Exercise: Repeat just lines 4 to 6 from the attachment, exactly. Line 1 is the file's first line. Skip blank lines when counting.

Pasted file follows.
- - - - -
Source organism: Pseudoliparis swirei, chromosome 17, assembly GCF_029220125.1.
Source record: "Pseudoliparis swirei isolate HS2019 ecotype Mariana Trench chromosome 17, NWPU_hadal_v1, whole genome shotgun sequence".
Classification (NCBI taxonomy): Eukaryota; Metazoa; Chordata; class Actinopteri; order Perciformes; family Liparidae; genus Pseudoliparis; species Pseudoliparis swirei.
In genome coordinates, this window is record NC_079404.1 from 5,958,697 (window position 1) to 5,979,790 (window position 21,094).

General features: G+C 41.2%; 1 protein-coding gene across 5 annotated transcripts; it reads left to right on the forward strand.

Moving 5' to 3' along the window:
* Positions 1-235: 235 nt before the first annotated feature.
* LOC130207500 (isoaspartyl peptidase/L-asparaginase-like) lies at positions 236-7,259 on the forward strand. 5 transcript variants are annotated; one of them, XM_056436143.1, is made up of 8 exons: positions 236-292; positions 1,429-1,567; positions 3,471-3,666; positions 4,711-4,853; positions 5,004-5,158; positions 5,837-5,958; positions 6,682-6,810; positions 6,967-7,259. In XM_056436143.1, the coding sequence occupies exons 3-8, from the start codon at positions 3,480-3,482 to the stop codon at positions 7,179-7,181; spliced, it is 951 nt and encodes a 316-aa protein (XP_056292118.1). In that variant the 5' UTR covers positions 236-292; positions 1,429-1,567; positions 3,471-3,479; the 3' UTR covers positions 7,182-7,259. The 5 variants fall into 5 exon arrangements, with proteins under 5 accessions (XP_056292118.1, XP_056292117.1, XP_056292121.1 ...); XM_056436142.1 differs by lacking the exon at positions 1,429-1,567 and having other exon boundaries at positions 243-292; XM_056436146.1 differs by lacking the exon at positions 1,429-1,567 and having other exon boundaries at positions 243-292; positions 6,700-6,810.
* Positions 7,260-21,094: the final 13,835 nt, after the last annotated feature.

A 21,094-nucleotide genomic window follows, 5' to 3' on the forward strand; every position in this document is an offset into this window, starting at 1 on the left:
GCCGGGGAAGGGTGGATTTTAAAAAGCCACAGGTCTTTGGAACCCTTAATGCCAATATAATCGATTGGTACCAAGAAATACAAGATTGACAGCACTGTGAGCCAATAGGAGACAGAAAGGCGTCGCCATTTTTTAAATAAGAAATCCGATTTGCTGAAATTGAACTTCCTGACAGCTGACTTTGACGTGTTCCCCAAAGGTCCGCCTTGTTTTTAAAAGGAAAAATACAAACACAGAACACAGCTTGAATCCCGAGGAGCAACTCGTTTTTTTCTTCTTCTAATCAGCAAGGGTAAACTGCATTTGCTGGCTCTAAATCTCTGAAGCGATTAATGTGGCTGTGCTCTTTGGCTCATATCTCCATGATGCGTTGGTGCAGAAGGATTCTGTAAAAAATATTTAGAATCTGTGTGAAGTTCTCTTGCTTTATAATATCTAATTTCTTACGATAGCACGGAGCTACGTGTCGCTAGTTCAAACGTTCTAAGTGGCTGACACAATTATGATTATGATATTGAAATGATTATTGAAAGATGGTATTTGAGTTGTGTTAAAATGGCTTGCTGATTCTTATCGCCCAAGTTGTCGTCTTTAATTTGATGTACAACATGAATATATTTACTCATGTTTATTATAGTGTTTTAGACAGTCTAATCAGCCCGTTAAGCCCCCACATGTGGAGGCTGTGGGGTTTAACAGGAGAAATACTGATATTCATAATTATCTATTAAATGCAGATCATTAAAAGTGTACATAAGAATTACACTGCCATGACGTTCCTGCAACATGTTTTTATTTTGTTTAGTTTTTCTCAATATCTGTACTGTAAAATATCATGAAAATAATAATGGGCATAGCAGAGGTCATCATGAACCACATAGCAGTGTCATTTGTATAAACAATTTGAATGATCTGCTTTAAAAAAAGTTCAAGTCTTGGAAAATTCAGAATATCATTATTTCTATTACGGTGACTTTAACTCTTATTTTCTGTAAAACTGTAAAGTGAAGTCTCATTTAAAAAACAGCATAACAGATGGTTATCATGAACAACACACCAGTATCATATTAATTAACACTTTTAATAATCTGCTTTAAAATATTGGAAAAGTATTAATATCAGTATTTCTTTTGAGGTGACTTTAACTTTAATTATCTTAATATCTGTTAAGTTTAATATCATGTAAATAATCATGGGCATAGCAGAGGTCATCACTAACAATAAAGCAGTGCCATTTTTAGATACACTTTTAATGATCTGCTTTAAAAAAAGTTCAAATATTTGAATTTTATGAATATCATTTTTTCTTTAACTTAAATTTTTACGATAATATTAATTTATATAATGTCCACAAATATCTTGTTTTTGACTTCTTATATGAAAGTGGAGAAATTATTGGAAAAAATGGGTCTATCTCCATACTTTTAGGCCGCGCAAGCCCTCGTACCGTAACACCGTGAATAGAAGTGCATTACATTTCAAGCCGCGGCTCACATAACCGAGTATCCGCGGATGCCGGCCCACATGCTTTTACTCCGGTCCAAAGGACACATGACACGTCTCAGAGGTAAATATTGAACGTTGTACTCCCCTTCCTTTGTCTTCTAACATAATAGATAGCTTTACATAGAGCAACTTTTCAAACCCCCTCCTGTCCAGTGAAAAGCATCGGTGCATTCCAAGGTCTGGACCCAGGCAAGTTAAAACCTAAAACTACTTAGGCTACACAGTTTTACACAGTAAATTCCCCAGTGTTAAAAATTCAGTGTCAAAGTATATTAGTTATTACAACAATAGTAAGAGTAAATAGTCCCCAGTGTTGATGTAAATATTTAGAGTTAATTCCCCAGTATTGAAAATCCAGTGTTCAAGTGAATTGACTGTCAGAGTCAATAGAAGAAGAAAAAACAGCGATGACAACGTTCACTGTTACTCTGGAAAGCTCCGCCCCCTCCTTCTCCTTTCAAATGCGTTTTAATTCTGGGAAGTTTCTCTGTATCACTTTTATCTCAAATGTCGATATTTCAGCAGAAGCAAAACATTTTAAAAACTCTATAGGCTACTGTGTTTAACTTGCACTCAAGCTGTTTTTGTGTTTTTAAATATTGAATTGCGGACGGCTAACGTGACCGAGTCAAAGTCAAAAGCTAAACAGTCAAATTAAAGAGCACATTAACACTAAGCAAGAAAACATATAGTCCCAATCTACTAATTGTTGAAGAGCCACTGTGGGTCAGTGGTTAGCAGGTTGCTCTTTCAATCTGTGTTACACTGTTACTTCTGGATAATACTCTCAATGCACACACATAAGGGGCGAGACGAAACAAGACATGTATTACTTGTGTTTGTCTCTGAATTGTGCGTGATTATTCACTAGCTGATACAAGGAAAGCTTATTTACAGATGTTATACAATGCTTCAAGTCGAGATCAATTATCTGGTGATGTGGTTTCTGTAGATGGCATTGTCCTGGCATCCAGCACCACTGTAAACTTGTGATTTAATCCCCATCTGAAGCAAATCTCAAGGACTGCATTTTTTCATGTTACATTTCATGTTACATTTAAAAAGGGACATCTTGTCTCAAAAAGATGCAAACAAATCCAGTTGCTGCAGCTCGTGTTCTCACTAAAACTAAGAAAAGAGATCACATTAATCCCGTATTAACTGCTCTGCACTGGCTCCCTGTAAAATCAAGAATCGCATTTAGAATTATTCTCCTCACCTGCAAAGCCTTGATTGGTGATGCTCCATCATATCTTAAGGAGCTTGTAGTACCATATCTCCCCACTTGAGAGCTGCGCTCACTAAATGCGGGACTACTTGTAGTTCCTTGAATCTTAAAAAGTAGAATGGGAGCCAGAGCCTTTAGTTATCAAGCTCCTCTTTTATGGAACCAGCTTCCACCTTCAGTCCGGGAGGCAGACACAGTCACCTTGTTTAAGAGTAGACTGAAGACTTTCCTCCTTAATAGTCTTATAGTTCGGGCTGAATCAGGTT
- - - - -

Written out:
In genome coordinates, this window is record NC_079404.1 from 5,958,697 (window position 1) to 5,979,790 (window position 21,094).

General features: G+C 41.2%; 1 protein-coding gene across 5 annotated transcripts; it reads left to right on the forward strand.

Moving 5' to 3' along the window: